Wildfire season heats up as hot, dry conditions fuel risk in northern Alberta

This wildfire was classified as out of control as of Tuesday, July 2nd. It's burning out of control 47 kilometres west of Zama City, Alta. Airtankers surrounded it with fire retardant, containing the wildfire's spread.  (Alberta Wildfire - image credit)
This wildfire was classified as out of control as of Tuesday, July 2nd. It's burning out of control 47 kilometres west of Zama City, Alta. Airtankers surrounded it with fire retardant, containing the wildfire's spread. (Alberta Wildfire - image credit)

The Canada Day weekend in northern Alberta was also a rather fiery one.

As of Tuesday evening, 62 wildfires were burning in the province, including about 20 that are out of control.

Seventeen fires were concentrated in the High Level forest area, and two were in the Fort McMurray region.

Melissa Story, a wildfire information officer with Alberta Wildfire, said thunderstorms have sparked some of the fires in northern Alberta.

"So, we are responding to a number of lightning fires that have started in that area," she added.

Story said fire danger in the northern part of the province remains "high to very high."

"We are seeing those conditions that are conducive to wildfires starting easily and spreading quickly," she said.

"That does contribute to the wildfire situation that's happening up there, coupled with the lightning strikes that we have seen in that area."

Story said most wildfires in spring are caused by humans, but now the province begins to see more naturally ignited fires.

Between June 29 and July 2 there were 28 confirmed lightning starts, Story said.

Story said the "elevated fire behaviour" in the High Level forest area makes fire suppression efforts more difficult.

"We are doing everything that we can to get a handle on the fire situation that's happening up there," she said.

Memories of past fires

Story said that currently there are no communities under threat from wildfire.

But the residents of High Level are still quite anxious, said Crystal McAteer, High Level's mayor.

"No communities are being evacuated, but there is a lot of tension out there, because even though we have had rain, it's still very, very dry up here," she said.

McAteer said the smell of smoke and the sight of helicopters in the air brings back memories of past fires.

"They right away start calling and wondering what the conditions are, and how close the fire is."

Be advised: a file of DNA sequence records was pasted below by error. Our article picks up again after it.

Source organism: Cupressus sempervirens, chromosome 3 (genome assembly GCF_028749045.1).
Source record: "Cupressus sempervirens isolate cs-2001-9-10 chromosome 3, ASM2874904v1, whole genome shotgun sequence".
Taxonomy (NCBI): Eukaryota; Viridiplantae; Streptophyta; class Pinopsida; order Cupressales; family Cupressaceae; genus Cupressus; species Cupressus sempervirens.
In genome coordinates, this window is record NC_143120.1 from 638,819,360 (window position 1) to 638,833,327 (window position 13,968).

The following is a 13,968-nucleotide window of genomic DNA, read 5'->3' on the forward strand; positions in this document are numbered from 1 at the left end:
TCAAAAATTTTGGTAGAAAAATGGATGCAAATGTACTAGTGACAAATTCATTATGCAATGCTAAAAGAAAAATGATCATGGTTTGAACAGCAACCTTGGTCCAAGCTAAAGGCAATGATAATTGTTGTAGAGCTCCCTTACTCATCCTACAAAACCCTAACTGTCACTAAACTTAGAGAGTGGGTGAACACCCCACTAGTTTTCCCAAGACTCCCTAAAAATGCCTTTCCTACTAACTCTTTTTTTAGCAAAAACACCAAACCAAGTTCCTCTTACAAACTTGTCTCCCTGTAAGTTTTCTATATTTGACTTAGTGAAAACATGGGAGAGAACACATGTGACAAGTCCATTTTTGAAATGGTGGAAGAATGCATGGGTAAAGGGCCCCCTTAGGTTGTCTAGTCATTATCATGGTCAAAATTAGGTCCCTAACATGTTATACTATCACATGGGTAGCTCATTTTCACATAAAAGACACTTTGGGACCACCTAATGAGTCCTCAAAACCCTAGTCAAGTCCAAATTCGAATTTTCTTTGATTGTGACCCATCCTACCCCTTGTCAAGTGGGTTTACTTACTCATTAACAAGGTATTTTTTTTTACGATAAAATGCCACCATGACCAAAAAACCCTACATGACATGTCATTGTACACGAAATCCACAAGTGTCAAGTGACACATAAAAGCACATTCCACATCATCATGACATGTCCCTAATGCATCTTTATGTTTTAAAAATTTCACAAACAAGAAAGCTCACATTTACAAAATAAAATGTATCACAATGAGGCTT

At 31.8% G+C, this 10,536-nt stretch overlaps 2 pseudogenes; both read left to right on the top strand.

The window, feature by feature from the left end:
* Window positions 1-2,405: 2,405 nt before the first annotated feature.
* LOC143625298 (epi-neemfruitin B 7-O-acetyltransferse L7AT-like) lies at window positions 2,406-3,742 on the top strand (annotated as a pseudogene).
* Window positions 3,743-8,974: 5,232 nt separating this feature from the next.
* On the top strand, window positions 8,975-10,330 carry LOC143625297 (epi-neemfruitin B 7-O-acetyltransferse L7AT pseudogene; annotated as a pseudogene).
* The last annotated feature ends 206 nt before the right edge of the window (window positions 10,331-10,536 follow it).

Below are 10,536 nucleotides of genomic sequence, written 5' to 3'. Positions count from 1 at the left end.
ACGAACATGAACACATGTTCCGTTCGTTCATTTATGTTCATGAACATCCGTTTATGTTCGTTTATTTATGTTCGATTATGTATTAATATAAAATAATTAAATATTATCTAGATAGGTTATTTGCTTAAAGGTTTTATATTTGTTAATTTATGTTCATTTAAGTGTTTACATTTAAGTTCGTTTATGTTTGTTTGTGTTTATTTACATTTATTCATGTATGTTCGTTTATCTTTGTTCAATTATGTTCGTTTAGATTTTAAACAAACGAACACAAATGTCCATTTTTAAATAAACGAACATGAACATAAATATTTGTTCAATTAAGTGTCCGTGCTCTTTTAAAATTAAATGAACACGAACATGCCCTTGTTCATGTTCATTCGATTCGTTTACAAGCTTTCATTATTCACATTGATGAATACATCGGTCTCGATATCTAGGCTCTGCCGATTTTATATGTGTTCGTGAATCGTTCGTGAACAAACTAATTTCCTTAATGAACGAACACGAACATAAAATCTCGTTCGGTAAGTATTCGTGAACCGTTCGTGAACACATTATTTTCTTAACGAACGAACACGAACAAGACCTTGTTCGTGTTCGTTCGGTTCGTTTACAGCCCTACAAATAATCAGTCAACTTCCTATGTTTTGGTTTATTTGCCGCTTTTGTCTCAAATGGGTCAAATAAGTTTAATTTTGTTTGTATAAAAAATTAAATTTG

Some fires are also burning in Wood Buffalo National Park, which is under federal jurisdiction. As of Tuesday afternoon, there were eight under control wildfires in the park, three that were being held and one listed as out of control.

Most fires in the national park are caused by lightning or are carry-overs from last year — fires that kept smoldering underground through the winter, said Alyssa Etsell, the wildfire information officer at the park.

July likely to be warm and dry

Justin Shelley, a meteorologist with Environment Canada, said that while some scattered showers are possible in the Grande Prairie and Peace River region, conditions will be dry this weekend across the province.

"Most of the precipitation risk is going to be in the far north or the far east part of the province, "said Shelley. "But otherwise it's going to be pretty dry, no real threat of precipitation, especially over the western portions of the province for the weekend. And that trend will continue into next week as well."

July is trending toward being drier and warmer than usual, he added.

Story said that dryness contributes to fire risk in northern Alberta. While the region received some rains earlier this year, they weren't sufficient to mitigate the drought conditions there, she said.

"We're keeping an eye on things. Anytime the temperatures do go up — like they are going to — and the windy conditions that we're going to see, the fire danger is going to be elevated and then fire behaviour will be elevated as well."